However, a spokesperson for FedEx told CBS that the company continues “to provide domestic and export service in Russia where conditions allow.”

Ford Motor Co.

Ford Motor Co.
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Detroit-based Ford says it “has significantly wound down its Russian operations” in recent years and has been focused on commercial van manufacturing and Russian sales through a joint venture. But given the events in Ukraine, the automaker is now suspending those operations in Russia.

In addition, Ford made a $100,000 donation to the Global Giving Ukraine Relief Fund that is earmarked for humanitarian aid to Ukrainians during the invasion.

General Electric

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Boston-based General Electric announced it was temporarily suspending support of Russian airlines but did not offer more details.

According to Reuters, GE said its decision was an effort to remain consistent with sanctions imposed by the U.S., UK and European Union.

Google and Meta

Google sign
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Google — owned by Alphabet, the ninth-largest company in the U.S. — has blocked Russian state media from all of its platforms. This includes the Google Play app store.

In addition, the California-based company no longer allows customers of sanctioned Russian banks to use Google Pay.

Meta — formerly known as Facebook and based in Menlo Park, California — also has blocked access to Russian state-controlled outlets across the European Union.

Harley-Davidson

Harley Davidson
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Harley-Davidson put the brakes on all motorcycle deliveries to Russia. In a statement to Fox Business, the Milwaukee-based company said:

“In light of the crisis in Ukraine, Harley-Davidson has suspended its business in Russia and all shipments of its bikes to the country. Our thoughts continue for the safety of the people of Ukraine and those impacted by the crisis.”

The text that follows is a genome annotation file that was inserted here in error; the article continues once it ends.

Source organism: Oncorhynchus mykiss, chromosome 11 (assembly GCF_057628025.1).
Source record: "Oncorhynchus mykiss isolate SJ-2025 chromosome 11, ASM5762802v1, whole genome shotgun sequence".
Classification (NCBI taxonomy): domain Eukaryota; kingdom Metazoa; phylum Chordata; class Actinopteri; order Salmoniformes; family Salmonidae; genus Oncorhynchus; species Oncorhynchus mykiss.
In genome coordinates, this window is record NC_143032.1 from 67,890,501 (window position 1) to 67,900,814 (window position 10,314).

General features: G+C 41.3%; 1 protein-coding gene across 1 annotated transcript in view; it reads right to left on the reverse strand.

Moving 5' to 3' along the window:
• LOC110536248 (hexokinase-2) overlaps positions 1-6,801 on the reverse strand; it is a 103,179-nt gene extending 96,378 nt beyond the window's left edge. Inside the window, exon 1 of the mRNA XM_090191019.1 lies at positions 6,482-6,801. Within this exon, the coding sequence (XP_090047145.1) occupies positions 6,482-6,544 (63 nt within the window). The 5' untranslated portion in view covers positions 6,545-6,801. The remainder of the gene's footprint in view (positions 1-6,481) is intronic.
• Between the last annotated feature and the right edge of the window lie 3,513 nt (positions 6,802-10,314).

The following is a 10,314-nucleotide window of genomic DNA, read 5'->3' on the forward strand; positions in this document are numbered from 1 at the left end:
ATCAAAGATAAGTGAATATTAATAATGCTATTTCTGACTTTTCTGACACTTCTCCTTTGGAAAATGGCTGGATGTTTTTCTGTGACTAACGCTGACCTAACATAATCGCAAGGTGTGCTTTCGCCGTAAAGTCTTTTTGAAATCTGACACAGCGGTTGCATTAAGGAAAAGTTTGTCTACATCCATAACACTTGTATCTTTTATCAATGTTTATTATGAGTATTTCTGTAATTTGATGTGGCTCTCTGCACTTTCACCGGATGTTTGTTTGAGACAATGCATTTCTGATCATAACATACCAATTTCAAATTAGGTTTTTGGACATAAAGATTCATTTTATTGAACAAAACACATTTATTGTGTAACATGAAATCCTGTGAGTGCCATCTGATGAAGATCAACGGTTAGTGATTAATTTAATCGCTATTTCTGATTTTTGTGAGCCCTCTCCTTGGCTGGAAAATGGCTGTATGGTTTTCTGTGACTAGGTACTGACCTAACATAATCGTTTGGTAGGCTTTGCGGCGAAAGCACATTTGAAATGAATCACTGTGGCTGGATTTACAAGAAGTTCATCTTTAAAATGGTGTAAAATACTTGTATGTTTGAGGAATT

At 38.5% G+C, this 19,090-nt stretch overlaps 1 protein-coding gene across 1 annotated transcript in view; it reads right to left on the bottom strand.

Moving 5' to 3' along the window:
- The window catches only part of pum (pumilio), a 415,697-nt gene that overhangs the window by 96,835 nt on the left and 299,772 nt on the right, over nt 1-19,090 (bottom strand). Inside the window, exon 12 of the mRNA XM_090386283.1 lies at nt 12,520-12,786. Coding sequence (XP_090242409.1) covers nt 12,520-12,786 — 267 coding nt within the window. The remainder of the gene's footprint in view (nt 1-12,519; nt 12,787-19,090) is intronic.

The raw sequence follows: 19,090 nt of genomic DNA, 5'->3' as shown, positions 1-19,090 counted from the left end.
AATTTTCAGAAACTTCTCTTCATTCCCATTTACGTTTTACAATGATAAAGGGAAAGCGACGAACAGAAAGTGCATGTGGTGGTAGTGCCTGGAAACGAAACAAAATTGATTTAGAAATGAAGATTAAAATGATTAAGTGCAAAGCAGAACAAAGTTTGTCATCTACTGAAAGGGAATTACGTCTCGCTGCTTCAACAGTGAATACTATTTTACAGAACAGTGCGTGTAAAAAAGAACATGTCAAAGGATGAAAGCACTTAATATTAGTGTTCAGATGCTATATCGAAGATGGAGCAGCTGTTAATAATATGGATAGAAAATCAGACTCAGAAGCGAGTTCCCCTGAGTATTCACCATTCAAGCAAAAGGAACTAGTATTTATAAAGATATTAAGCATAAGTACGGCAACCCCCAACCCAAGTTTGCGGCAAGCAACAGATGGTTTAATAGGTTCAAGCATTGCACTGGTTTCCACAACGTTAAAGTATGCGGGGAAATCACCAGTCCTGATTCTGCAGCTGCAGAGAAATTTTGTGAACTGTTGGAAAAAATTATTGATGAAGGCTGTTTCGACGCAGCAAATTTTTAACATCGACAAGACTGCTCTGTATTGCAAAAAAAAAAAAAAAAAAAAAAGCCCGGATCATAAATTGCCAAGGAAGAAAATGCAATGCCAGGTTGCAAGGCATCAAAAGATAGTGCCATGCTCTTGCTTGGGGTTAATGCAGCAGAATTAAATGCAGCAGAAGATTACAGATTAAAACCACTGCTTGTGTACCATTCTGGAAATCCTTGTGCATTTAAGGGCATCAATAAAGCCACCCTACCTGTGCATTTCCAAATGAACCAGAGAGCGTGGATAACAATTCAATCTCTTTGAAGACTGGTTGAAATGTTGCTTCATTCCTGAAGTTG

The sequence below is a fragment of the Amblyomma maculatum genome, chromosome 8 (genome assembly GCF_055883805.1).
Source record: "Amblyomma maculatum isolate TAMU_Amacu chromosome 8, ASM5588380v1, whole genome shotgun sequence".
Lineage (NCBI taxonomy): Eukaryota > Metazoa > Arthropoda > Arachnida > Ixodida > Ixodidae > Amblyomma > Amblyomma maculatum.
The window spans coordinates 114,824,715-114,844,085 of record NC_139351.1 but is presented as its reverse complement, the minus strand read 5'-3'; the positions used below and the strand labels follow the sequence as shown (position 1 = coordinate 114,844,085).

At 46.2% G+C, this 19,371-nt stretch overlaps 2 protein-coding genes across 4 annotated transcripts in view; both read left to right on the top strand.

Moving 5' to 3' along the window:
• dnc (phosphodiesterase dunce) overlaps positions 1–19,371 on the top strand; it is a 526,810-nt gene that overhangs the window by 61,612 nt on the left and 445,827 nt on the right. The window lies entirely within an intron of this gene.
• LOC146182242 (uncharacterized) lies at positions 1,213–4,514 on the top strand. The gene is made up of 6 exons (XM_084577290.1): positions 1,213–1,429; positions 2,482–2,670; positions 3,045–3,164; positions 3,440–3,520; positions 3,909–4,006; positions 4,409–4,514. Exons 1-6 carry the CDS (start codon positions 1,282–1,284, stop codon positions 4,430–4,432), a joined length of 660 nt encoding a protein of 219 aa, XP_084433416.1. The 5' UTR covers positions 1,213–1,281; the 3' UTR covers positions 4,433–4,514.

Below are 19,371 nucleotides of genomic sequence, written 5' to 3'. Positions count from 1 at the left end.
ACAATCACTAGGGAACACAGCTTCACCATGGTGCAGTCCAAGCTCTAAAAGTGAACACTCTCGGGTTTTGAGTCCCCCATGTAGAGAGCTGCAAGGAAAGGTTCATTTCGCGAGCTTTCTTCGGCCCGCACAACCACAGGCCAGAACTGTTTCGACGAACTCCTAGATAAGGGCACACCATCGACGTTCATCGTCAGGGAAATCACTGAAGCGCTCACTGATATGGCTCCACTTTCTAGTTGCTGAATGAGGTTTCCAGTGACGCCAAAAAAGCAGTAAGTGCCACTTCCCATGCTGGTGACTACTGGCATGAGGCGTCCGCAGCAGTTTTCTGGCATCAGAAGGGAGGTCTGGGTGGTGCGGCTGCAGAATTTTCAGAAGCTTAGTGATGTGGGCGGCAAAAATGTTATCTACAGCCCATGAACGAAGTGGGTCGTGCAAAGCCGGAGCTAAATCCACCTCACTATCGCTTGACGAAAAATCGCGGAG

McDonald’s

McDonald's
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After being called out on social media for a perceived silence on the issue of Ukraine, Chicago-based McDonald’s announced it was temporarily closing all of its locations in Russia. CNN reports that McDonald’s had 847 locations in Russia as of the end of 2021.

In a statement, McDonald’s noted that it will continue to pay the 62,000 people it employs in Russia who “have poured their heart and soul into our McDonald’s brand to serve their communities.” However, the company went on to say “our values mean we cannot ignore the needless human suffering unfolding in Ukraine.”

Netflix

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Netflix has pulled the plug on its service in Russia.

The Los Gatos, California-based company made the announcement after previously saying it was suspending all future projects and acquisitions in Russia.

Nike

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Nike has stopped online sales to Russia and temporarily shuttered its stores there.

The Oregon-based company also told Reuters it was donating $1 million to relief efforts through the United Nations Children’s Fund and the International Rescue Committee.

Starbucks

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Starbucks has suspended all business operations in Russia, including the shipment of its products.

In a letter to employees, Kevin Johnson, CEO of the famous Seattle-based coffee chain, said:

“We continue to watch the tragic events unfold and, today, we have decided to suspend all business activity in Russia, including shipment of all Starbucks products. Our licensed partner has agreed to immediately pause store operations and will provide support to the nearly 2,000 partners in Russia who depend on Starbucks for their livelihood.”